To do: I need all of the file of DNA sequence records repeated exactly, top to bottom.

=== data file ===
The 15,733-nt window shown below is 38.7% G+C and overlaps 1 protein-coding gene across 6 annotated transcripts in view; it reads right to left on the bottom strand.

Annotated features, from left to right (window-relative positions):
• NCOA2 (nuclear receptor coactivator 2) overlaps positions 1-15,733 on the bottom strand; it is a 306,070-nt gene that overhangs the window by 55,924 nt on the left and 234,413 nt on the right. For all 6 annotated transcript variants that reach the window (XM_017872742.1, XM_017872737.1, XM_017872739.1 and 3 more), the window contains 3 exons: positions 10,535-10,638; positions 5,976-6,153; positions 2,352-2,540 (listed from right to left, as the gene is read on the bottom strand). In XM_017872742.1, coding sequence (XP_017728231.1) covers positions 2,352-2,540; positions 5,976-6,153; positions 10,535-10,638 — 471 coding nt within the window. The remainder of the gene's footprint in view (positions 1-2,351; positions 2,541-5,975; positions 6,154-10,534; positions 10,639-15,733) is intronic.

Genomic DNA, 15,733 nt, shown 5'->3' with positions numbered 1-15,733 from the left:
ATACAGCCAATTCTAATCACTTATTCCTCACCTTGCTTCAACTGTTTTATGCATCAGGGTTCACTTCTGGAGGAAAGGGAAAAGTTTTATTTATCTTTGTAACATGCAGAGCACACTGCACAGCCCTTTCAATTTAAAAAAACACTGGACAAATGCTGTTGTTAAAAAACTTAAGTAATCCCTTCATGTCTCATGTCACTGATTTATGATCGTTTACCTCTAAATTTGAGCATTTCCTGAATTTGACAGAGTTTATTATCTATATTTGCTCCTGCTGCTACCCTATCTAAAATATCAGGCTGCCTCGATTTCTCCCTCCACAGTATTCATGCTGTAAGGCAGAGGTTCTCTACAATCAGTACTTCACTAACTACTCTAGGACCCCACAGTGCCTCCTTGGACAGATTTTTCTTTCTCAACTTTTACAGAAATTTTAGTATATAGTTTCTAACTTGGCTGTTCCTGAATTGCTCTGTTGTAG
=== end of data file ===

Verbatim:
The 15,733-nt window shown below is 38.7% G+C and overlaps 1 protein-coding gene across 6 annotated transcripts in view; it reads right to left on the bottom strand.

Annotated features, from left to right (window-relative positions):
• NCOA2 (nuclear receptor coactivator 2) overlaps positions 1-15,733 on the bottom strand; it is a 306,070-nt gene that overhangs the window by 55,924 nt on the left and 234,413 nt on the right. For all 6 annotated transcript variants that reach the window (XM_017872742.1, XM_017872737.1, XM_017872739.1 and 3 more), the window contains 3 exons: positions 10,535-10,638; positions 5,976-6,153; positions 2,352-2,540 (listed from right to left, as the gene is read on the bottom strand). In XM_017872742.1, coding sequence (XP_017728231.1) covers positions 2,352-2,540; positions 5,976-6,153; positions 10,535-10,638 — 471 coding nt within the window. The remainder of the gene's footprint in view (positions 1-2,351; positions 2,541-5,975; positions 6,154-10,534; positions 10,639-15,733) is intronic.

Genomic DNA, 15,733 nt, shown 5'->3' with positions numbered 1-15,733 from the left:
ATACAGCCAATTCTAATCACTTATTCCTCACCTTGCTTCAACTGTTTTATGCATCAGGGTTCACTTCTGGAGGAAAGGGAAAAGTTTTATTTATCTTTGTAACATGCAGAGCACACTGCACAGCCCTTTCAATTTAAAAAAACACTGGACAAATGCTGTTGTTAAAAAACTTAAGTAATCCCTTCATGTCTCATGTCACTGATTTATGATCGTTTACCTCTAAATTTGAGCATTTCCTGAATTTGACAGAGTTTATTATCTATATTTGCTCCTGCTGCTACCCTATCTAAAATATCAGGCTGCCTCGATTTCTCCCTCCACAGTATTCATGCTGTAAGGCAGAGGTTCTCTACAATCAGTACTTCACTAACTACTCTAGGACCCCACAGTGCCTCCTTGGACAGATTTTTCTTTCTCAACTTTTACAGAAATTTTAGTATATAGTTTCTAACTTGGCTGTTCCTGAATTGCTCTGTTGTAG